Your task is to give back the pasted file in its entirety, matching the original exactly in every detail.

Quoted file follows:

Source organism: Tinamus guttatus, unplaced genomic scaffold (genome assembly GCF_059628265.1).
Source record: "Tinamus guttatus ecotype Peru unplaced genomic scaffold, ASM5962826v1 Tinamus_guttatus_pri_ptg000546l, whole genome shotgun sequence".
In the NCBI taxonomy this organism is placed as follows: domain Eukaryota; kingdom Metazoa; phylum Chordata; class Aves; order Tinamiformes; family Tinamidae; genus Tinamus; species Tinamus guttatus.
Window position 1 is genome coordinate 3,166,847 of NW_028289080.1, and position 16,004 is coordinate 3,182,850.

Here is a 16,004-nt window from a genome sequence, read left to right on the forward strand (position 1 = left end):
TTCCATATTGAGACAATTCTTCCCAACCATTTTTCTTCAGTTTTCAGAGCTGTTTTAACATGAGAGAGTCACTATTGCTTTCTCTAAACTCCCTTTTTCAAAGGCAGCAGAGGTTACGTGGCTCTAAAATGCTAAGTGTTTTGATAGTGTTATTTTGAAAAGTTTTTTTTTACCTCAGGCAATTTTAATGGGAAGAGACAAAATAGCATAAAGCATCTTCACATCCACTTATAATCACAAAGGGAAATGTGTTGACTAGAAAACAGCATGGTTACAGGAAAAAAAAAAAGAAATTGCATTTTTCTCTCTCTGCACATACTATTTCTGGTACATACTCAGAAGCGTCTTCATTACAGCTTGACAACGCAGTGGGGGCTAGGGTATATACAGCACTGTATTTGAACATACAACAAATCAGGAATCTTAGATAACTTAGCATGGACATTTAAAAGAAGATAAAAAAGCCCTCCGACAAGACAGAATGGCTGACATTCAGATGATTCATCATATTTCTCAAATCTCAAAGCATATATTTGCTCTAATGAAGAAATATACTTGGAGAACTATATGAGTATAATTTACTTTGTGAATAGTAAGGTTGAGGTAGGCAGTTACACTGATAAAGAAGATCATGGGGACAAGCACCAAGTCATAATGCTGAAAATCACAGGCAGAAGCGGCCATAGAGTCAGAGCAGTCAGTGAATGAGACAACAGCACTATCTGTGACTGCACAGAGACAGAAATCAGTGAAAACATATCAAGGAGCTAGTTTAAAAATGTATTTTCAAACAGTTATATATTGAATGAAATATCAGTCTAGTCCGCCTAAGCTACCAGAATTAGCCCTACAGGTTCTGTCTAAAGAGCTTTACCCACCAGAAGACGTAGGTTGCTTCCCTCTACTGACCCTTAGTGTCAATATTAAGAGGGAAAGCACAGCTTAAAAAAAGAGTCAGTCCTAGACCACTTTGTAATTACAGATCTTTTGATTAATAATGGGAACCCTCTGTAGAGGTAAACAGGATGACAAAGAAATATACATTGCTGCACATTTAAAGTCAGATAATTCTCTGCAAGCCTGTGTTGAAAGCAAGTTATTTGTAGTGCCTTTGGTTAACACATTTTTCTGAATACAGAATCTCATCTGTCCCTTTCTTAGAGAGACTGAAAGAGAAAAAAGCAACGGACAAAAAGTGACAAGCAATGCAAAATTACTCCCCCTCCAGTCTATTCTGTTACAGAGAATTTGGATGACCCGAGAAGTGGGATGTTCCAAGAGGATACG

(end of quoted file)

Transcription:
Source organism: Tinamus guttatus, unplaced genomic scaffold (genome assembly GCF_059628265.1).
Source record: "Tinamus guttatus ecotype Peru unplaced genomic scaffold, ASM5962826v1 Tinamus_guttatus_pri_ptg000546l, whole genome shotgun sequence".
In the NCBI taxonomy this organism is placed as follows: domain Eukaryota; kingdom Metazoa; phylum Chordata; class Aves; order Tinamiformes; family Tinamidae; genus Tinamus; species Tinamus guttatus.
Window position 1 is genome coordinate 3,166,847 of NW_028289080.1, and position 16,004 is coordinate 3,182,850.

Here is a 16,004-nt window from a genome sequence, read left to right on the forward strand (position 1 = left end):
TTCCATATTGAGACAATTCTTCCCAACCATTTTTCTTCAGTTTTCAGAGCTGTTTTAACATGAGAGAGTCACTATTGCTTTCTCTAAACTCCCTTTTTCAAAGGCAGCAGAGGTTACGTGGCTCTAAAATGCTAAGTGTTTTGATAGTGTTATTTTGAAAAGTTTTTTTTTACCTCAGGCAATTTTAATGGGAAGAGACAAAATAGCATAAAGCATCTTCACATCCACTTATAATCACAAAGGGAAATGTGTTGACTAGAAAACAGCATGGTTACAGGAAAAAAAAAAAGAAATTGCATTTTTCTCTCTCTGCACATACTATTTCTGGTACATACTCAGAAGCGTCTTCATTACAGCTTGACAACGCAGTGGGGGCTAGGGTATATACAGCACTGTATTTGAACATACAACAAATCAGGAATCTTAGATAACTTAGCATGGACATTTAAAAGAAGATAAAAAAGCCCTCCGACAAGACAGAATGGCTGACATTCAGATGATTCATCATATTTCTCAAATCTCAAAGCATATATTTGCTCTAATGAAGAAATATACTTGGAGAACTATATGAGTATAATTTACTTTGTGAATAGTAAGGTTGAGGTAGGCAGTTACACTGATAAAGAAGATCATGGGGACAAGCACCAAGTCATAATGCTGAAAATCACAGGCAGAAGCGGCCATAGAGTCAGAGCAGTCAGTGAATGAGACAACAGCACTATCTGTGACTGCACAGAGACAGAAATCAGTGAAAACATATCAAGGAGCTAGTTTAAAAATGTATTTTCAAACAGTTATATATTGAATGAAATATCAGTCTAGTCCGCCTAAGCTACCAGAATTAGCCCTACAGGTTCTGTCTAAAGAGCTTTACCCACCAGAAGACGTAGGTTGCTTCCCTCTACTGACCCTTAGTGTCAATATTAAGAGGGAAAGCACAGCTTAAAAAAAGAGTCAGTCCTAGACCACTTTGTAATTACAGATCTTTTGATTAATAATGGGAACCCTCTGTAGAGGTAAACAGGATGACAAAGAAATATACATTGCTGCACATTTAAAGTCAGATAATTCTCTGCAAGCCTGTGTTGAAAGCAAGTTATTTGTAGTGCCTTTGGTTAACACATTTTTCTGAATACAGAATCTCATCTGTCCCTTTCTTAGAGAGACTGAAAGAGAAAAAAGCAACGGACAAAAAGTGACAAGCAATGCAAAATTACTCCCCCTCCAGTCTATTCTGTTACAGAGAATTTGGATGACCCGAGAAGTGGGATGTTCCAAGAGGATACG